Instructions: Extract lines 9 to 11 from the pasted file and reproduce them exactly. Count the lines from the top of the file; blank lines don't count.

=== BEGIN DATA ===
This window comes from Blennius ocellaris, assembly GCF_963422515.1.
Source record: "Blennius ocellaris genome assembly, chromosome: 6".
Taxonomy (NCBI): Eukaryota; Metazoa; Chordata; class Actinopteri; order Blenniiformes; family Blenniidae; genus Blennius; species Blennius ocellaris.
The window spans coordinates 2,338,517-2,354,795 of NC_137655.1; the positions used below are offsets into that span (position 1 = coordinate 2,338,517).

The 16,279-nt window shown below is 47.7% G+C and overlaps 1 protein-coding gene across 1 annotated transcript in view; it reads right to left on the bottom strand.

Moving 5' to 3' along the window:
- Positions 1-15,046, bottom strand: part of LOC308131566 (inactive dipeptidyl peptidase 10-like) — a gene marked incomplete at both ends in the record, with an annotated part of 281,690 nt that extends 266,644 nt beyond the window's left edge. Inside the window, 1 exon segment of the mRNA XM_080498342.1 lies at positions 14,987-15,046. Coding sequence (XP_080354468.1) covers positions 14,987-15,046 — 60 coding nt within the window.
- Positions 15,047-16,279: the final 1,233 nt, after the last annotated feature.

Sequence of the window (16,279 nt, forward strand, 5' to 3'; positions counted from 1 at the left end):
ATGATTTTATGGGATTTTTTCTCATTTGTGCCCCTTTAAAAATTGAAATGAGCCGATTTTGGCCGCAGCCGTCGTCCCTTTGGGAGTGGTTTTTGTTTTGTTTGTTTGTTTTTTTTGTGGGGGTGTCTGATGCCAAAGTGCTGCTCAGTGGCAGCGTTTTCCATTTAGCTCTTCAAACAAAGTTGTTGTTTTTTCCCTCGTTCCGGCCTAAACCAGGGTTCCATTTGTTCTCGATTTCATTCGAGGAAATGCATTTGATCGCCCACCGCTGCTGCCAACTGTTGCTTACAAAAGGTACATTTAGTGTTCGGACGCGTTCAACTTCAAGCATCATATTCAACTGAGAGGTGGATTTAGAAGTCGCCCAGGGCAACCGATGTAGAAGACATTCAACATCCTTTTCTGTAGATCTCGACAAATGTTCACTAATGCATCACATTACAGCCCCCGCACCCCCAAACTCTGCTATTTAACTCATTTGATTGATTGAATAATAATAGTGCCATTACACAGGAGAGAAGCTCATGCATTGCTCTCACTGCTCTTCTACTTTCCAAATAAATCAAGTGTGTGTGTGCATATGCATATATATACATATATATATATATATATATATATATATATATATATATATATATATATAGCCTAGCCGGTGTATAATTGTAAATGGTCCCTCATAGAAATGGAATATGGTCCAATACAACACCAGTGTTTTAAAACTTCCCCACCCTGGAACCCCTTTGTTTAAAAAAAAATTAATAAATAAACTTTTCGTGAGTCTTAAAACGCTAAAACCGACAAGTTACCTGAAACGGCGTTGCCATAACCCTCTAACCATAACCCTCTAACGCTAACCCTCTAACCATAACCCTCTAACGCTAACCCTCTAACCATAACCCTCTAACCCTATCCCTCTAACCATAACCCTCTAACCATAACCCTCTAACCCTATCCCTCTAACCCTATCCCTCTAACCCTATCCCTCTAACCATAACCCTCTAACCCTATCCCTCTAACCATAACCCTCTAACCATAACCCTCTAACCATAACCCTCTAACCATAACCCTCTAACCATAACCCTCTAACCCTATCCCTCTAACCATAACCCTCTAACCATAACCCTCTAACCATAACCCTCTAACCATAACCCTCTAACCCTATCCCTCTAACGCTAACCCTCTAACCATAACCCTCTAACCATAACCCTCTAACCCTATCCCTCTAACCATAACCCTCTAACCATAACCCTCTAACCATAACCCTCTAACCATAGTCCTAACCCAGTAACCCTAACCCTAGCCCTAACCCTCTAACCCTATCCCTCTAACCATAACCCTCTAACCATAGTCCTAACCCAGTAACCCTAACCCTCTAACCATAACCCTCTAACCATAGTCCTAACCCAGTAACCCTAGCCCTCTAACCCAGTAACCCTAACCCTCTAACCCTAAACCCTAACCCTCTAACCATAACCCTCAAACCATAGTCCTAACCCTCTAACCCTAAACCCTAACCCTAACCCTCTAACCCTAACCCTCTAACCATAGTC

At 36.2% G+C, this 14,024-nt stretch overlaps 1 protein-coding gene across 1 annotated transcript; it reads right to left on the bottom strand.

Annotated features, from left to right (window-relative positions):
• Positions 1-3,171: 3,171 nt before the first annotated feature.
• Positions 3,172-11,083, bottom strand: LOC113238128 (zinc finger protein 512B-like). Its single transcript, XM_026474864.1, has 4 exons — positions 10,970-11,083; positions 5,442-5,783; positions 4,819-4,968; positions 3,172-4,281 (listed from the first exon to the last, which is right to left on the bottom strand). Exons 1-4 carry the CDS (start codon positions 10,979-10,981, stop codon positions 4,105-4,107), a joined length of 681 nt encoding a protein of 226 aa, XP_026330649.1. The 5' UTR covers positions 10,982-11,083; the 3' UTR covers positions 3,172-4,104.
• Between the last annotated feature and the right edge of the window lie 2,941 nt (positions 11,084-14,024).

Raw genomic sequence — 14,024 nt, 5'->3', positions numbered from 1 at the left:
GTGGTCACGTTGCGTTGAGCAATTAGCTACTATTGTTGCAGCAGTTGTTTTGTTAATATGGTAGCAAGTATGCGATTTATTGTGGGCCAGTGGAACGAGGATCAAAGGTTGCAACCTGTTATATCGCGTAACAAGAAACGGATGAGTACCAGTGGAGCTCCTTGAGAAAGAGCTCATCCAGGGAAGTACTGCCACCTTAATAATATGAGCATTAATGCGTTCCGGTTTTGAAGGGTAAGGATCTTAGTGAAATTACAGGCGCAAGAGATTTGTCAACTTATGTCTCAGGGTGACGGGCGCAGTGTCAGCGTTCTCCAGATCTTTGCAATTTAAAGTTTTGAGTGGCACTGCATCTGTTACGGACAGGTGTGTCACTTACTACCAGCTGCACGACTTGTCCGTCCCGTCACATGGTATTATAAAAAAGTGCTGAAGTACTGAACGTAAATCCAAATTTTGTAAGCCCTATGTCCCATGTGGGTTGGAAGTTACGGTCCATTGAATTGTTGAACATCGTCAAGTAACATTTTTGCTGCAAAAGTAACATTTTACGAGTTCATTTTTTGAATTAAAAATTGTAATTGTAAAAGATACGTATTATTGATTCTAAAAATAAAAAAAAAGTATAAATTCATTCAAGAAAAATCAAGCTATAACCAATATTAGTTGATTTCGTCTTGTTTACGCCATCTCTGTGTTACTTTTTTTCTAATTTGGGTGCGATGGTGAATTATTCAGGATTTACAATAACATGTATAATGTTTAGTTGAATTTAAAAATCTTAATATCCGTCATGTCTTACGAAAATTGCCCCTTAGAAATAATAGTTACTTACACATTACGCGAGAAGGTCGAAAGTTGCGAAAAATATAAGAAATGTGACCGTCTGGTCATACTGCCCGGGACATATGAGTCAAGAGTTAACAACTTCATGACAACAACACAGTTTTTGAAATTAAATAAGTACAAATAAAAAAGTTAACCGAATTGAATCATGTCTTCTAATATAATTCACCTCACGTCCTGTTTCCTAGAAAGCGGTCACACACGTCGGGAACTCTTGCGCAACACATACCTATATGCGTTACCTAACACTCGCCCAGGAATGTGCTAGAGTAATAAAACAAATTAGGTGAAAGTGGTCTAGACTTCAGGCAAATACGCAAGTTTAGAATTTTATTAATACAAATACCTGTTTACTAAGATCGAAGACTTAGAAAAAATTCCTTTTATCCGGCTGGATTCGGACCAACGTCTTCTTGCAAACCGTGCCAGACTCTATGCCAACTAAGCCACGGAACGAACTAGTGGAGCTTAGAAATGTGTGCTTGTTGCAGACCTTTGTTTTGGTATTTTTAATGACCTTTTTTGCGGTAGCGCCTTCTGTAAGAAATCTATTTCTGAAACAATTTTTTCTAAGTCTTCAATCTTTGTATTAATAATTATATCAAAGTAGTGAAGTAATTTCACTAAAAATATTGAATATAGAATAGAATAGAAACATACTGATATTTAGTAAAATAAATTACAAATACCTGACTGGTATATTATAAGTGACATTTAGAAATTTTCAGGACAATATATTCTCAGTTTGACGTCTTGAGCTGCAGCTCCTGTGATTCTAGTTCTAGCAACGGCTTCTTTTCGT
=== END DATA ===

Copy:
Sequence of the window (16,279 nt, forward strand, 5' to 3'; positions counted from 1 at the left end):
ATGATTTTATGGGATTTTTTCTCATTTGTGCCCCTTTAAAAATTGAAATGAGCCGATTTTGGCCGCAGCCGTCGTCCCTTTGGGAGTGGTTTTTGTTTTGTTTGTTTGTTTTTTTTGTGGGGGTGTCTGATGCCAAAGTGCTGCTCAGTGGCAGCGTTTTCCATTTAGCTCTTCAAACAAAGTTGTTGTTTTTTCCCTCGTTCCGGCCTAAACCAGGGTTCCATTTGTTCTCGATTTCATTCGAGGAAATGCATTTGATCGCCCACCGCTGCTGCCAACTGTTGCTTACAAAAGGTACATTTAGTGTTCGGACGCGTTCAACTTCAAGCATCATATTCAACTGAGAGGTGGATTTAGAAGTCGCCCAGGGCAACCGATGTAGAAGACATTCAACATCCTTTTCTGTAGATCTCGACAAATGTTCACTAATGCATCACATTACAGCCCCCGCACCCCCAAACTCTGCTATTTAACTCATTTGATTGATTGAATAATAATAGTGCCATTACACAGGAGAGAAGCTCATGCATTGCTCTCACTGCTCTTCTACTTTCCAAATAAATCAAGTGTGTGTGTGCATATGCATATATATACATATATATATATATATATATATATATATATATATATATATATATATATAGCCTAGCCGGTGTATAATTGTAAATGGTCCCTCATAGAAATGGAATATGGTCCAATACAACACCAGTGTTTTAAAACTTCCCCACCCTGGAACCCCTTTGTTTAAAAAAAAATTAATAAATAAACTTTTCGTGAGTCTTAAAACGCTAAAACCGACAAGTTACCTGAAACGGCGTTGCCATAACCCTCTAACCATAACCCTCTAACGCTAACCCTCTAACCATAACCCTCTAACGCTAACCCTCTAACCATAACCCTCTAACCCTATCCCTCTAACCATAACCCTCTAACCATAACCCTCTAACCCTATCCCTCTAACCCTATCCCTCTAACCCTATCCCTCTAACCATAACCCTCTAACCCTATCCCTCTAACCATAACCCTCTAACCATAACCCTCTAACCATAACCCTCTAACCATAACCCTCTAACCATAACCCTCTAACCCTATCCCTCTAACCATAACCCTCTAACCATAACCCTCTAACCATAACCCTCTAACCATAACCCTCTAACCCTATCCCTCTAACGCTAACCCTCTAACCATAACCCTCTAACCATAACCCTCTAACCCTATCCCTCTAACCATAACCCTCTAACCATAACCCTCTAACCATAACCCTCTAACCATAGTCCTAACCCAGTAACCCTAACCCTAGCCCTAACCCTCTAACCCTATCCCTCTAACCATAACCCTCTAACCATAGTCCTAACCCAGTAACCCTAACCCTCTAACCATAACCCTCTAACCATAGTCCTAACCCAGTAACCCTAGCCCTCTAACCCAGTAACCCTAACCCTCTAACCCTAAACCCTAACCCTCTAACCATAACCCTCAAACCATAGTCCTAACCCTCTAACCCTAAACCCTAACCCTAACCCTCTAACCCTAACCCTCTAACCATAGTC

At 36.2% G+C, this 14,024-nt stretch overlaps 1 protein-coding gene across 1 annotated transcript; it reads right to left on the bottom strand.